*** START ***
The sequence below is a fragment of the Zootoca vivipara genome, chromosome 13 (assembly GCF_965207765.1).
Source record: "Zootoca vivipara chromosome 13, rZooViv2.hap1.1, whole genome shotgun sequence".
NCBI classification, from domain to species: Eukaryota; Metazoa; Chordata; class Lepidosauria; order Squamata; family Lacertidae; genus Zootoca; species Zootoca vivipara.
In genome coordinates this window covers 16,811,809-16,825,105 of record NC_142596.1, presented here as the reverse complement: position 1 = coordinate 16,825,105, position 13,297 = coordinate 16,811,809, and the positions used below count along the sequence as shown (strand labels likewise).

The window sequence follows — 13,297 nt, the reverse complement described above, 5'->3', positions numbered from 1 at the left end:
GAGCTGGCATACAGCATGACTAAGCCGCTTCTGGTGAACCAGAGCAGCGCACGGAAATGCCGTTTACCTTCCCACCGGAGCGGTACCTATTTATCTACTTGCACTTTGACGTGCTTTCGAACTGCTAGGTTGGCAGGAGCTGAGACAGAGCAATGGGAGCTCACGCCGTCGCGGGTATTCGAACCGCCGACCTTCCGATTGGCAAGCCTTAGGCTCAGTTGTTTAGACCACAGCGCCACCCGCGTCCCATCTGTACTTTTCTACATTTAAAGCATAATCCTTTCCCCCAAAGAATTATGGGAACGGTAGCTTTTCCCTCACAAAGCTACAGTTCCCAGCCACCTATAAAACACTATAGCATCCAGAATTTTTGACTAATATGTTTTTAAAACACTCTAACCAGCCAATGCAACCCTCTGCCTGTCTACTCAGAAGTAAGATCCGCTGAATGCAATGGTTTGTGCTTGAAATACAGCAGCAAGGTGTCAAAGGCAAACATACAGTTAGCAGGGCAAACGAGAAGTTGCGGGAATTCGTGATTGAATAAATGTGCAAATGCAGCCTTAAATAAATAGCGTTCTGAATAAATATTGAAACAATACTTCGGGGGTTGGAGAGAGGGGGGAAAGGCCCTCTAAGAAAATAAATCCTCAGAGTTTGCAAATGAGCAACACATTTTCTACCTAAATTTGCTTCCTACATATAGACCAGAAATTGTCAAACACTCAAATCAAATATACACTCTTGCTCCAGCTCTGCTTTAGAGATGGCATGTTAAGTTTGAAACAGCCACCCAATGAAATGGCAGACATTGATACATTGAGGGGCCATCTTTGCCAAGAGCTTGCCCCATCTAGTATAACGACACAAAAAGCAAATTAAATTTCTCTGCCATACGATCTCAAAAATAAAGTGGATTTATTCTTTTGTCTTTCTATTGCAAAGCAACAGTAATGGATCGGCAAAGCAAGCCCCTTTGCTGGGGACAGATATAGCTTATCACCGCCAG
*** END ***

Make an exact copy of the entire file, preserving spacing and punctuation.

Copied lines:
The sequence below is a fragment of the Zootoca vivipara genome, chromosome 13 (assembly GCF_965207765.1).
Source record: "Zootoca vivipara chromosome 13, rZooViv2.hap1.1, whole genome shotgun sequence".
NCBI classification, from domain to species: Eukaryota; Metazoa; Chordata; class Lepidosauria; order Squamata; family Lacertidae; genus Zootoca; species Zootoca vivipara.
In genome coordinates this window covers 16,811,809-16,825,105 of record NC_142596.1, presented here as the reverse complement: position 1 = coordinate 16,825,105, position 13,297 = coordinate 16,811,809, and the positions used below count along the sequence as shown (strand labels likewise).

The window sequence follows — 13,297 nt, the reverse complement described above, 5'->3', positions numbered from 1 at the left end:
GAGCTGGCATACAGCATGACTAAGCCGCTTCTGGTGAACCAGAGCAGCGCACGGAAATGCCGTTTACCTTCCCACCGGAGCGGTACCTATTTATCTACTTGCACTTTGACGTGCTTTCGAACTGCTAGGTTGGCAGGAGCTGAGACAGAGCAATGGGAGCTCACGCCGTCGCGGGTATTCGAACCGCCGACCTTCCGATTGGCAAGCCTTAGGCTCAGTTGTTTAGACCACAGCGCCACCCGCGTCCCATCTGTACTTTTCTACATTTAAAGCATAATCCTTTCCCCCAAAGAATTATGGGAACGGTAGCTTTTCCCTCACAAAGCTACAGTTCCCAGCCACCTATAAAACACTATAGCATCCAGAATTTTTGACTAATATGTTTTTAAAACACTCTAACCAGCCAATGCAACCCTCTGCCTGTCTACTCAGAAGTAAGATCCGCTGAATGCAATGGTTTGTGCTTGAAATACAGCAGCAAGGTGTCAAAGGCAAACATACAGTTAGCAGGGCAAACGAGAAGTTGCGGGAATTCGTGATTGAATAAATGTGCAAATGCAGCCTTAAATAAATAGCGTTCTGAATAAATATTGAAACAATACTTCGGGGGTTGGAGAGAGGGGGGAAAGGCCCTCTAAGAAAATAAATCCTCAGAGTTTGCAAATGAGCAACACATTTTCTACCTAAATTTGCTTCCTACATATAGACCAGAAATTGTCAAACACTCAAATCAAATATACACTCTTGCTCCAGCTCTGCTTTAGAGATGGCATGTTAAGTTTGAAACAGCCACCCAATGAAATGGCAGACATTGATACATTGAGGGGCCATCTTTGCCAAGAGCTTGCCCCATCTAGTATAACGACACAAAAAGCAAATTAAATTTCTCTGCCATACGATCTCAAAAATAAAGTGGATTTATTCTTTTGTCTTTCTATTGCAAAGCAACAGTAATGGATCGGCAAAGCAAGCCCCTTTGCTGGGGACAGATATAGCTTATCACCGCCAG